Before building any pyrotechnics, it is necessary to have at least a basic understanding of the chemistry involved. There are some very complex reactions that take place in fireworks that could take a lifetime to fully reveal, but fortunately it does not take so long to understand the overlaying principles. This video goes through the primary types of chemicals and what part they play in a pyrotechnic composition:
Oxidizers are the chemicals that really make pyrotechnic compositions as spectacular as they are. A fuel such as charcoal can burn using only the oxygen in the air, but as we have all experienced at barbeques, it does not burn quickly enough to look anything like a firework. When an oxidizer is mixed with charcoal however, it provides much more oxygen than is in the air, and will burn away much faster and brighter. Were it not for oxidizers, when a firework is packed full of fuels there would not be enough air left inside for them to burn. Rockets and shells would never leave the ground, and the explosions and effects that are in every display would not be possible.
Potassium nitrate and potassium perchlorate are the most common oxidizers in pyrotechnics. Potassium nitrate is used in combination with the two fuels charcoal and sulfur to make black powder, the most important and oldest composition in all of pyrotechnics. If combined in different measurements, potassium nitrate, charcoal, and sulfur can be used to also create many types of stars, most of which have a bushy orange tail that comes from the powdered charcoal falling away and burning as it floats in the sky. Black powder, if made with the traditional mixture can be used for end burning rockets, and if mixed slightly differently can be used for core burning rockets. More information about those things can be found on my black powder and rocketry pages.
Potassium perchlorate is much different than potassium nitrate. While both chemicals are oxidizers and will provide oxygen for fuels to burn, potassium perchlorate contains a chlorine atom, which is an important chemical for making compositions that have a vivid colored flame. Potassium perchlorate does not produce a very bright color on its own when mixed with a standard fuel like charcoal. It instead can be made to burn various colors with the addition of a coloring agent.
Coloring agents are usually metal salts or oxides, or they may even be an oxidizer of their own (such as strontium nitrate for red, or barium nitrate for green). To produce a colored flame using potassium perchlorate, a coloring agent is added, in addition to a fuel such as charcoal, aluminum, or a magnesium/aluminum alloy known as magnalium. When the potassium perchlorate burns away with the fuel, the coloring agent is also heated in the reaction and causes the flame to be tinted whatever color that particular coloring agent produces. The common chemicals that are used for coloring are oxides, chlorides, carbonates, or nitrates of the following:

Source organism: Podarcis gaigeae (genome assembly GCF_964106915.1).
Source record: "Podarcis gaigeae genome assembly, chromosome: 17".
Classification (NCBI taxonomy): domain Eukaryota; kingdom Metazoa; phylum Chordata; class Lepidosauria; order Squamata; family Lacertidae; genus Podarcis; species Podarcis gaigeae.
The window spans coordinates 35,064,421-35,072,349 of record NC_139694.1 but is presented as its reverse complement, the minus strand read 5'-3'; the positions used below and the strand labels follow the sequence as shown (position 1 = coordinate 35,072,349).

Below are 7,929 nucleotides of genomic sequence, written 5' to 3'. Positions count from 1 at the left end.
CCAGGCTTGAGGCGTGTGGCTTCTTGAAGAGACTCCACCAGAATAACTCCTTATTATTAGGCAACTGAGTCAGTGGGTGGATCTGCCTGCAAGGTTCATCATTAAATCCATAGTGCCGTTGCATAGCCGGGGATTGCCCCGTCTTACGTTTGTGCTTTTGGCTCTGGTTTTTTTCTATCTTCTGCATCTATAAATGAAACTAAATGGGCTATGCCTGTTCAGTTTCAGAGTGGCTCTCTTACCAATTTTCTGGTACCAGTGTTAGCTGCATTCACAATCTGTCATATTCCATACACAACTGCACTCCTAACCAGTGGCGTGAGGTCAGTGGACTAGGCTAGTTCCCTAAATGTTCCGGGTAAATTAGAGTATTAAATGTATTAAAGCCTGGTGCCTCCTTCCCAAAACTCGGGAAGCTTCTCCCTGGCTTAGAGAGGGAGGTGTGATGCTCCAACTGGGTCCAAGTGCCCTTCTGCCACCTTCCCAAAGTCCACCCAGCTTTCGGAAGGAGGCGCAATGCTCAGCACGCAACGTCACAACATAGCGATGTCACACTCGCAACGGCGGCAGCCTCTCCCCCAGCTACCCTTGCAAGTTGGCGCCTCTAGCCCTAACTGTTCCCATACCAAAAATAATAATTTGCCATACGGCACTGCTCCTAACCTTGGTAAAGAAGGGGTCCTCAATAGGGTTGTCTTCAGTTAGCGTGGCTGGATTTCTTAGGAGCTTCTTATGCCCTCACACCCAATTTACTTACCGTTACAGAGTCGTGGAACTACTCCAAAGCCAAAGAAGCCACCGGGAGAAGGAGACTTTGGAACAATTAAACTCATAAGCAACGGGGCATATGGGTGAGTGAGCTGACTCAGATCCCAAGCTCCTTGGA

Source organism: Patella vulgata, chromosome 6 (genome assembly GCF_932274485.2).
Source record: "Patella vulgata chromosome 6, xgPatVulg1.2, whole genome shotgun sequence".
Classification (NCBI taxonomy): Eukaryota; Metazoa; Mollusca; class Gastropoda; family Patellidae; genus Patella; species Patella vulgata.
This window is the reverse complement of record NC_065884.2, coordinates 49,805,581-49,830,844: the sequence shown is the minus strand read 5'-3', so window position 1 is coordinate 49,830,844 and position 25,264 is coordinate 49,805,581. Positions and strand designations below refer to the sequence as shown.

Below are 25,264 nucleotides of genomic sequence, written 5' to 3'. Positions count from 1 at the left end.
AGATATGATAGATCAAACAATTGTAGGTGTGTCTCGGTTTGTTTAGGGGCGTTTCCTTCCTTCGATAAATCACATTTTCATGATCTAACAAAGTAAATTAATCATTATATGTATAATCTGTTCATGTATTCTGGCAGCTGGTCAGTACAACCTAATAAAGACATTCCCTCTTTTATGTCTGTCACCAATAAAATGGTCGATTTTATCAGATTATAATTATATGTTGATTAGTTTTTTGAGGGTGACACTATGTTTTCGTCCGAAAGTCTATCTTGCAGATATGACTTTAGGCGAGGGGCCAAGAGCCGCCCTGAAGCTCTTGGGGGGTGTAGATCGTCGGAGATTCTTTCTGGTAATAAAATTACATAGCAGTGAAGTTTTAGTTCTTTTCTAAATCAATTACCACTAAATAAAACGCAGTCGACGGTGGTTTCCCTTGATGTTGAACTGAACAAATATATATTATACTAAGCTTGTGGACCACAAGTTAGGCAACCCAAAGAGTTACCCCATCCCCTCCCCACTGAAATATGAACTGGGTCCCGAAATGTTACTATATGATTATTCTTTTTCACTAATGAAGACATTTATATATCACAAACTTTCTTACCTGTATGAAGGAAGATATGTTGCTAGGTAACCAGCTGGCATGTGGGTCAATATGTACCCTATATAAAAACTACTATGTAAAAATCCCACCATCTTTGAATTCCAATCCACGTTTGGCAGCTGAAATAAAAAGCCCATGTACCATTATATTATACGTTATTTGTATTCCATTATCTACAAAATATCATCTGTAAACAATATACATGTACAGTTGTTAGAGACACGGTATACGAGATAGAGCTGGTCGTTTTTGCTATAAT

- Strontium (red)
- Barium (green)
- Copper (blue)
- Sodium (yellow)
- Calcium (orange)
Some salts of those metals are not used in fireworks even though they would probably make a great color. The reason several of the salts cannot be used is because they are hygroscopic, which means they absorb water out of the air – some to the point that they become wet or even turn into a puddle if left in an open container. That would obviously ruin a composition if that much moisture were sucked into it. Some examples of hygroscopic salts include the chlorides and nitrates of sodium, copper, and calcium. Sodium oxalate, copper oxide, and calcium carbonate are commonly used to color stars in place of hygroscopic compounds.
The last primary type of chemical used in most compositions is a binder. As is stated in the above video, a binder is a glue that is used to hold stars or granules of composition together. Some binders, such as dextrin or soluble glutinous rice starch (SGRS) are water soluble, and some such as parlon or red gum are soluble in acetone or alcohol. Water soluble binders are cheap and good for glitter or charcoal based effects but take more time to dry than other binders. Some binders such as parlon also double as a chlorine donor, which adds to the vividness of color stars. Typically a binder only makes up 5% or less of a pyrotechnic composition.
Once these basic components and their place in a pyrotechnic reaction is understood, the effects created by fireworks can be refined down to the finest of detail. It is not until then that true pyrotechnic masterpieces can be created, such as this: